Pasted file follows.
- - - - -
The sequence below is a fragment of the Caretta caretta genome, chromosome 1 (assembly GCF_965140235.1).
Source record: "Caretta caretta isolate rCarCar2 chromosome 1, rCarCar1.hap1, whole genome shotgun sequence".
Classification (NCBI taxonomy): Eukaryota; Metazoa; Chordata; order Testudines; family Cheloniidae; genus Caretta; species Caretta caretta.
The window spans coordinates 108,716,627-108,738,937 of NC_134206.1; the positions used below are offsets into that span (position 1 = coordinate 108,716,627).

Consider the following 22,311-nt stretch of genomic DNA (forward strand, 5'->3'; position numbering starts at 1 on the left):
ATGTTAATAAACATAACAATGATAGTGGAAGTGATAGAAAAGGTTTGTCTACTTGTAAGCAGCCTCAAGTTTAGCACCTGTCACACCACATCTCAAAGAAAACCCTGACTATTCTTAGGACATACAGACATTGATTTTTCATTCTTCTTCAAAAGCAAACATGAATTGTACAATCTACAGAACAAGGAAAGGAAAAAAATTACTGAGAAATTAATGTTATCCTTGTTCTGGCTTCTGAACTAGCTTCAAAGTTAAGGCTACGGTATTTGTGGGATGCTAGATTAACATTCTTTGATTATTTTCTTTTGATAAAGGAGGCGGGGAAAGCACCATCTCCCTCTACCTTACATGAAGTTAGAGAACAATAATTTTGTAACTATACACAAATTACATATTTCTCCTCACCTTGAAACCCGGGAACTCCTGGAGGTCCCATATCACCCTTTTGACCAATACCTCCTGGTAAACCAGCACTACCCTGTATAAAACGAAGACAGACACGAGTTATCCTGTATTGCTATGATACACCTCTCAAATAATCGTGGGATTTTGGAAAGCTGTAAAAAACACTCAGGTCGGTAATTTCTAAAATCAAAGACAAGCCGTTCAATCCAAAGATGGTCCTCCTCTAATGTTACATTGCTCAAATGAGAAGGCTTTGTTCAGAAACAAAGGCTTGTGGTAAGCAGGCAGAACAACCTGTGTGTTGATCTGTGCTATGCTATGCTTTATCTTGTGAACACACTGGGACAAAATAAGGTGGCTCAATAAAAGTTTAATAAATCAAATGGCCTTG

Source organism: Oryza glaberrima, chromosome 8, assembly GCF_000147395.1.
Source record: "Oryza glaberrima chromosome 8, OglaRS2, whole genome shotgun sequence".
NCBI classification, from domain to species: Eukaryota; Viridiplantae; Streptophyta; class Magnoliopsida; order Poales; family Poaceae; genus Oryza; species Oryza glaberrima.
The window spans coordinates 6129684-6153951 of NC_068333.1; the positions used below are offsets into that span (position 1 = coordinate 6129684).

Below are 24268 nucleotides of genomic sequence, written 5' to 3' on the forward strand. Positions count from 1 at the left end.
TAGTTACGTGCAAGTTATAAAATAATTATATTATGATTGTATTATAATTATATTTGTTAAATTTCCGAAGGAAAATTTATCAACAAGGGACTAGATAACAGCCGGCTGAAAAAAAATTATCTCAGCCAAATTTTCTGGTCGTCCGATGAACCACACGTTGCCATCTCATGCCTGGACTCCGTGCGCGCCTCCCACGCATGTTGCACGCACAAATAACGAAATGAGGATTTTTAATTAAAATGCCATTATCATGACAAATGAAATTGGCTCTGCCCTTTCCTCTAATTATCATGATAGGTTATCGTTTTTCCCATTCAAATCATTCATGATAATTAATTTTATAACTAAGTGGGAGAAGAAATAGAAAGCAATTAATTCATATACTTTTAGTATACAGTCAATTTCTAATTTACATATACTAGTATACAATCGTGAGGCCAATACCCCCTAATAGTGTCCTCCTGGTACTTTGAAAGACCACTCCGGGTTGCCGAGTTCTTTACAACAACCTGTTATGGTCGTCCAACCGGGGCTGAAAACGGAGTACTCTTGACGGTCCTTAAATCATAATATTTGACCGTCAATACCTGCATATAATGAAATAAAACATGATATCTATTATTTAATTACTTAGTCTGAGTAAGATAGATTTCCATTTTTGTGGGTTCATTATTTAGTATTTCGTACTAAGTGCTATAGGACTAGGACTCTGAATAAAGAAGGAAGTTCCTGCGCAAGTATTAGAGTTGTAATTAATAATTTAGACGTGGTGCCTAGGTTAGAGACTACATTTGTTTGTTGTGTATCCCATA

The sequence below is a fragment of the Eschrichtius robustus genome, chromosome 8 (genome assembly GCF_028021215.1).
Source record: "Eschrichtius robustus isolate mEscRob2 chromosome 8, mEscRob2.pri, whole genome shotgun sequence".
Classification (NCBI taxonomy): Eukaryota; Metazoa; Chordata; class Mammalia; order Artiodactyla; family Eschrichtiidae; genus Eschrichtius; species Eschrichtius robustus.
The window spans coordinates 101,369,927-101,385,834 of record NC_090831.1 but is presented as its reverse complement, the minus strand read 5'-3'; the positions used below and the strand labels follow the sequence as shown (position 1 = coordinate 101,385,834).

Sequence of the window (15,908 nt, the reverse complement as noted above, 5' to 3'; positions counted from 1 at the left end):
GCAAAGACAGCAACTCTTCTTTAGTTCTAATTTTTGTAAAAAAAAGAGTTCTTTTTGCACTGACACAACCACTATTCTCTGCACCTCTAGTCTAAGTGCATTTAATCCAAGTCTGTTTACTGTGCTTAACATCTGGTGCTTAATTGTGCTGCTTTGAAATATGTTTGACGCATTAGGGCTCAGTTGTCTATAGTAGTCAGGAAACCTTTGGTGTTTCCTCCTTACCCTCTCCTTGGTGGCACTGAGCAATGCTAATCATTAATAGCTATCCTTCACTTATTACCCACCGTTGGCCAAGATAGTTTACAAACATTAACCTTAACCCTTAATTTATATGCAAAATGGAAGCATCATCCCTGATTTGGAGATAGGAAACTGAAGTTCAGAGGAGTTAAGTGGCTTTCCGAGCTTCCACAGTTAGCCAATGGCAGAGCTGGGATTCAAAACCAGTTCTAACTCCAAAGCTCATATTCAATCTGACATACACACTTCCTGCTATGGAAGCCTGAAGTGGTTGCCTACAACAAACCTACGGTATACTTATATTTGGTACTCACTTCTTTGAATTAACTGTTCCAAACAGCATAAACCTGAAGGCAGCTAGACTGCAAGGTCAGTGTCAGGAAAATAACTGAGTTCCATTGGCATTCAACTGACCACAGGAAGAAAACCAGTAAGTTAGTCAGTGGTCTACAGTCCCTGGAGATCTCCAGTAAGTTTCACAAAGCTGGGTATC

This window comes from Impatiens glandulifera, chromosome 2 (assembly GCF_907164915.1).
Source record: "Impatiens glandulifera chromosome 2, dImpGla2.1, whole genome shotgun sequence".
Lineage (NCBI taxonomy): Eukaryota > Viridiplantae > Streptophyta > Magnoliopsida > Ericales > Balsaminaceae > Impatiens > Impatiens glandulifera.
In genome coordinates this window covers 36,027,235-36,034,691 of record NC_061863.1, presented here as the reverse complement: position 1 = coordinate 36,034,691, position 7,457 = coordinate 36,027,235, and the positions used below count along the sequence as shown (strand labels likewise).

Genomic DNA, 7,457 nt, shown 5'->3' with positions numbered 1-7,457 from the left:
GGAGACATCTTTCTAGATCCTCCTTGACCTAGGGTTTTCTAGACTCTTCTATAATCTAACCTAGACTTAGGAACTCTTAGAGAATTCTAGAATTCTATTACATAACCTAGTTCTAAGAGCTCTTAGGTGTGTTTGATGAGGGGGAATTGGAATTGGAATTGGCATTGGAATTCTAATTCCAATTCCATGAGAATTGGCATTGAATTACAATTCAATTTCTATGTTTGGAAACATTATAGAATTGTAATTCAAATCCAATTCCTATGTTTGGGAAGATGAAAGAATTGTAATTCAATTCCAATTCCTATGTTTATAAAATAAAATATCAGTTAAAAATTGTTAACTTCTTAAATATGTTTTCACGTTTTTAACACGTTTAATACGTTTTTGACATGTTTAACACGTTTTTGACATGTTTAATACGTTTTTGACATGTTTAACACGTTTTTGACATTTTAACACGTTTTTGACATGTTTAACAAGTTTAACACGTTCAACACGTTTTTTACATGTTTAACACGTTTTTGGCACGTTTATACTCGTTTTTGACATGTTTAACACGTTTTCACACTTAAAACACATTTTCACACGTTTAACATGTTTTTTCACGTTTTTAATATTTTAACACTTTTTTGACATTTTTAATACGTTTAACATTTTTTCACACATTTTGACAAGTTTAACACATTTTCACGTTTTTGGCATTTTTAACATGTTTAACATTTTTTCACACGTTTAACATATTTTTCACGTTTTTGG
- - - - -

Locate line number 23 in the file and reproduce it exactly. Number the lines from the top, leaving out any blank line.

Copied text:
Genomic DNA, 7,457 nt, shown 5'->3' with positions numbered 1-7,457 from the left: